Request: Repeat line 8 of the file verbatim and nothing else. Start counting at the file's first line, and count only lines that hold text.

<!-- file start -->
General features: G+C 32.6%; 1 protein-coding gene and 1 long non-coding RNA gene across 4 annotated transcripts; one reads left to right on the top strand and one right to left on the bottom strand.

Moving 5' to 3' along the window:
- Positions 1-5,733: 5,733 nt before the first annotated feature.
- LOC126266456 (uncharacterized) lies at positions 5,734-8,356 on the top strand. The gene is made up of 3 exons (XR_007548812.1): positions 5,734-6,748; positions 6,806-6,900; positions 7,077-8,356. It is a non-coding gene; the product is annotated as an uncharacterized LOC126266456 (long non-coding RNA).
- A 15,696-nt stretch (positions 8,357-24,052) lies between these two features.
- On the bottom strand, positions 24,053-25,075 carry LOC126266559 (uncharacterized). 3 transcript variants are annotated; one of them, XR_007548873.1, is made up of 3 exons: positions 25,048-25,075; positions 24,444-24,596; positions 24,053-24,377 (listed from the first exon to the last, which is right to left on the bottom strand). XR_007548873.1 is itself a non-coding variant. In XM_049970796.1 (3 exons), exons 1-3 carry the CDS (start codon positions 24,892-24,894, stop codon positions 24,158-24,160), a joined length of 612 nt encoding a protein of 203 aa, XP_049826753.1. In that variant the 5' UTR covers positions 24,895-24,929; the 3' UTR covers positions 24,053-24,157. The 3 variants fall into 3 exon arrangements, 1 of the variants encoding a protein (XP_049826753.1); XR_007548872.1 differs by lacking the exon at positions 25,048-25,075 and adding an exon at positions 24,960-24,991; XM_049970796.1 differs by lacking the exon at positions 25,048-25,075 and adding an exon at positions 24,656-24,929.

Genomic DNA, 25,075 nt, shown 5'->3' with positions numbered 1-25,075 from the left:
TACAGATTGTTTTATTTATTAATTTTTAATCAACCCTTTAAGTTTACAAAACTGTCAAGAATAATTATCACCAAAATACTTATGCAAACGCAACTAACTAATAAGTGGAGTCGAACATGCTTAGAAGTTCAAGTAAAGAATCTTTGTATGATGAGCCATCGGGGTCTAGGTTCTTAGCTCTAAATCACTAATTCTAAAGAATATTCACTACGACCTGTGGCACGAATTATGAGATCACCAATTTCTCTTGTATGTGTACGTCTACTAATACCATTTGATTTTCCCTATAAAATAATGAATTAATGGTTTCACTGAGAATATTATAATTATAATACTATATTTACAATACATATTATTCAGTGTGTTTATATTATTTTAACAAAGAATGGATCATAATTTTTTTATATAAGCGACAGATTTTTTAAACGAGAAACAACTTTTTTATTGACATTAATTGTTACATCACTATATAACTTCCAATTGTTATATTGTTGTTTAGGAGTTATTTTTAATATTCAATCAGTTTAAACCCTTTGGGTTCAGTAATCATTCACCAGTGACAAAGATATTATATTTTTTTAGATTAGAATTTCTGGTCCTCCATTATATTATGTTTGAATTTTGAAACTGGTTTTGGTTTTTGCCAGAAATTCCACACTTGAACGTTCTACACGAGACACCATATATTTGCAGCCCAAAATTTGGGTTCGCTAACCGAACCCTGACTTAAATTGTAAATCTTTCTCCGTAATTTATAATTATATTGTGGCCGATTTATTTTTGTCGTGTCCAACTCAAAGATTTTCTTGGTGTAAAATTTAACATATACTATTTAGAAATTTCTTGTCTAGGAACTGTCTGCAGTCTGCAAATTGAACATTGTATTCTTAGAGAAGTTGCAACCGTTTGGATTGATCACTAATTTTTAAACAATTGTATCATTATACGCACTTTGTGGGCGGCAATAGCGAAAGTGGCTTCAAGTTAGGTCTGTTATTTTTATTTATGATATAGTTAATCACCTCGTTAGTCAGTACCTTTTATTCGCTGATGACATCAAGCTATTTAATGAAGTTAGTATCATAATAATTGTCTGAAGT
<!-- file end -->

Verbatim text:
TACAGATTGTTTTATTTATTAATTTTTAATCAACCCTTTAAGTTTACAAAACTGTCAAGAATAATTATCACCAAAATACTTATGCAAACGCAACTAACTAATAAGTGGAGTCGAACATGCTTAGAAGTTCAAGTAAAGAATCTTTGTATGATGAGCCATCGGGGTCTAGGTTCTTAGCTCTAAATCACTAATTCTAAAGAATATTCACTACGACCTGTGGCACGAATTATGAGATCACCAATTTCTCTTGTATGTGTACGTCTACTAATACCATTTGATTTTCCCTATAAAATAATGAATTAATGGTTTCACTGAGAATATTATAATTATAATACTATATTTACAATACATATTATTCAGTGTGTTTATATTATTTTAACAAAGAATGGATCATAATTTTTTTATATAAGCGACAGATTTTTTAAACGAGAAACAACTTTTTTATTGACATTAATTGTTACATCACTATATAACTTCCAATTGTTATATTGTTGTTTAGGAGTTATTTTTAATATTCAATCAGTTTAAACCCTTTGGGTTCAGTAATCATTCACCAGTGACAAAGATATTATATTTTTTTAGATTAGAATTTCTGGTCCTCCATTATATTATGTTTGAATTTTGAAACTGGTTTTGGTTTTTGCCAGAAATTCCACACTTGAACGTTCTACACGAGACACCATATATTTGCAGCCCAAAATTTGGGTTCGCTAACCGAACCCTGACTTAAATTGTAAATCTTTCTCCGTAATTTATAATTATATTGTGGCCGATTTATTTTTGTCGTGTCCAACTCAAAGATTTTCTTGGTGTAAAATTTAACATATACTATTTAGAAATTTCTTGTCTAGGAACTGTCTGCAGTCTGCAAATTGAACATTGTATTCTTAGAGAAGTTGCAACCGTTTGGATTGATCACTAATTTTTAAACAATTGTATCATTATACGCACTTTGTGGGCGGCAATAGCGAAAGTGGCTTCAAGTTAGGTCTGTTATTTTTATTTATGATATAGTTAATCACCTCGTTAGTCAGTACCTTTTATTCGCTGATGACATCAAGCTATTTAATGAAGTTAGTATCATAATAATTGTCTGAAGT